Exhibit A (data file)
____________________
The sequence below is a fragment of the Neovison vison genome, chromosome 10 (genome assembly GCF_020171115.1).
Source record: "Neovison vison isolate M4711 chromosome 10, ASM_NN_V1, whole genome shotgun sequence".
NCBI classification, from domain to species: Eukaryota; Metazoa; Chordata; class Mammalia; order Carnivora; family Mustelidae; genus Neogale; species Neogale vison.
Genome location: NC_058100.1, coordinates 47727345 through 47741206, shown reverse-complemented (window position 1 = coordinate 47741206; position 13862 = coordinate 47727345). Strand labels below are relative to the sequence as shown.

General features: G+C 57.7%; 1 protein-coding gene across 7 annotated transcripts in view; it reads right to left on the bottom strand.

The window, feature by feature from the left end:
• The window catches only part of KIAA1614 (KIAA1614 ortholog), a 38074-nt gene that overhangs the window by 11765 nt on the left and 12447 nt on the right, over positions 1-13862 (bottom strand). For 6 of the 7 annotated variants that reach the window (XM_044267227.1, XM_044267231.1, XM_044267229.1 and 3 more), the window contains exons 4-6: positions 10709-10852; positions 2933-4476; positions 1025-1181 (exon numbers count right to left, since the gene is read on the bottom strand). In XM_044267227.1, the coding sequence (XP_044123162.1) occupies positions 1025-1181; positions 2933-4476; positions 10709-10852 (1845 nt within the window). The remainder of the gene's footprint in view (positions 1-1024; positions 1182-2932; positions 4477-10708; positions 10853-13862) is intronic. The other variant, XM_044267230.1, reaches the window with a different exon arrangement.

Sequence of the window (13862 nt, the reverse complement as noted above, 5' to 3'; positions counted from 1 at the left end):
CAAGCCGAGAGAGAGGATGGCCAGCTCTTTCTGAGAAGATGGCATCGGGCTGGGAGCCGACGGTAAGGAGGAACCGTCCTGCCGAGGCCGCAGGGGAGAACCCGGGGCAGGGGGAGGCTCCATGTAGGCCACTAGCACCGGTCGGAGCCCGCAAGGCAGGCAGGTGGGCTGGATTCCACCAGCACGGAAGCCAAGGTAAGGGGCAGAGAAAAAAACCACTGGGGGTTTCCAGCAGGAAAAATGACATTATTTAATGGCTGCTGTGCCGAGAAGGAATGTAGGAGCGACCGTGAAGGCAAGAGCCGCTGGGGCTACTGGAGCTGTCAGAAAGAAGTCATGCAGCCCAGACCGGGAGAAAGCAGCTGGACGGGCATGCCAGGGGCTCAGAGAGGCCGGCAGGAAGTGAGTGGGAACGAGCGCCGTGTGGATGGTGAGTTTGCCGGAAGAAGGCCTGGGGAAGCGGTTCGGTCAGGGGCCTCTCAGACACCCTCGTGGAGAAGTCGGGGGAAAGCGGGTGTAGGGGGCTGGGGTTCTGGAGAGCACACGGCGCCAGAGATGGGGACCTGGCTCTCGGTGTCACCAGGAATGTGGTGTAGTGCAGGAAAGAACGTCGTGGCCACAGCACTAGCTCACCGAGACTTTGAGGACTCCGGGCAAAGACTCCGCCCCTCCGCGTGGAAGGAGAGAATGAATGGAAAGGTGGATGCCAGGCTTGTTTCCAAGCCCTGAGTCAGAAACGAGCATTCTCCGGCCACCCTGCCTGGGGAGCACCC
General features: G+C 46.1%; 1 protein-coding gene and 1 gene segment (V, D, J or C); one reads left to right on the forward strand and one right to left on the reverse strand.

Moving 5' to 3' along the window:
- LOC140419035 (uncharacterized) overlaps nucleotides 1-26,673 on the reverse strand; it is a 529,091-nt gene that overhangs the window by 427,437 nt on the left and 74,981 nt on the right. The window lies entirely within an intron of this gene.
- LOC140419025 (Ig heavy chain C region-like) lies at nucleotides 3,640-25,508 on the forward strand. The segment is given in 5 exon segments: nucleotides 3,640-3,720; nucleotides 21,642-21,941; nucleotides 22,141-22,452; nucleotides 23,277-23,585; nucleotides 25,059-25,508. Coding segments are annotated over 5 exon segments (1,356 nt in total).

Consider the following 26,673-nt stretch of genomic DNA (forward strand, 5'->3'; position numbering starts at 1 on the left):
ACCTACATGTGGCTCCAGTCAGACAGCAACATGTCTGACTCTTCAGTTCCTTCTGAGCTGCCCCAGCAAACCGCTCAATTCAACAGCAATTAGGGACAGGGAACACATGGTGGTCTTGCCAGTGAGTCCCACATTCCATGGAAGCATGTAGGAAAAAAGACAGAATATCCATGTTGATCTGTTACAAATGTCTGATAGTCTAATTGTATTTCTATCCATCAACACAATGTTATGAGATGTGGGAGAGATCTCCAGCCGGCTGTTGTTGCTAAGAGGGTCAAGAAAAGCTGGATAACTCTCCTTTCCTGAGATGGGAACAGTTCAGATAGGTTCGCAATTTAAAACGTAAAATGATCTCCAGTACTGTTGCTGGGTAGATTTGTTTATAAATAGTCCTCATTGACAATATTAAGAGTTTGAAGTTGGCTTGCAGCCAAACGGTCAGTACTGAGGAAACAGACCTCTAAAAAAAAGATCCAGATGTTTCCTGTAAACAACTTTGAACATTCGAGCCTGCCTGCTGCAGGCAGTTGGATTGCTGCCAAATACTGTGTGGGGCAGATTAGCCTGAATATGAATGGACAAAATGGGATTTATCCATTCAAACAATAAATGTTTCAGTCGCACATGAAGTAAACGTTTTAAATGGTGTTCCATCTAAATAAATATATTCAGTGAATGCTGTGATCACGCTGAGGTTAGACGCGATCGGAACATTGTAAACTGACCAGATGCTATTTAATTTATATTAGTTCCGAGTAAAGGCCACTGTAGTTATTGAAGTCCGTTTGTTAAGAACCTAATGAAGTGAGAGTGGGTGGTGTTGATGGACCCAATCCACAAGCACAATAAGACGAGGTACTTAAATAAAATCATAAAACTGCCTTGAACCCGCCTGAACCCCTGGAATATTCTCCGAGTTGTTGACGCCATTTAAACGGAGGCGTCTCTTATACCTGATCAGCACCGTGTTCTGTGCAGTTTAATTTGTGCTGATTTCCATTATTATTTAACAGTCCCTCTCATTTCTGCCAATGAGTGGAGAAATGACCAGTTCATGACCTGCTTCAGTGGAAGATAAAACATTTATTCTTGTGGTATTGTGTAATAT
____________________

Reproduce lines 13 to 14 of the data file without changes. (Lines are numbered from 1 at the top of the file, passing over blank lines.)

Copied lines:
- LOC140419025 (Ig heavy chain C region-like) lies at nucleotides 3,640-25,508 on the forward strand. The segment is given in 5 exon segments: nucleotides 3,640-3,720; nucleotides 21,642-21,941; nucleotides 22,141-22,452; nucleotides 23,277-23,585; nucleotides 25,059-25,508. Coding segments are annotated over 5 exon segments (1,356 nt in total).

Consider the following 26,673-nt stretch of genomic DNA (forward strand, 5'->3'; position numbering starts at 1 on the left):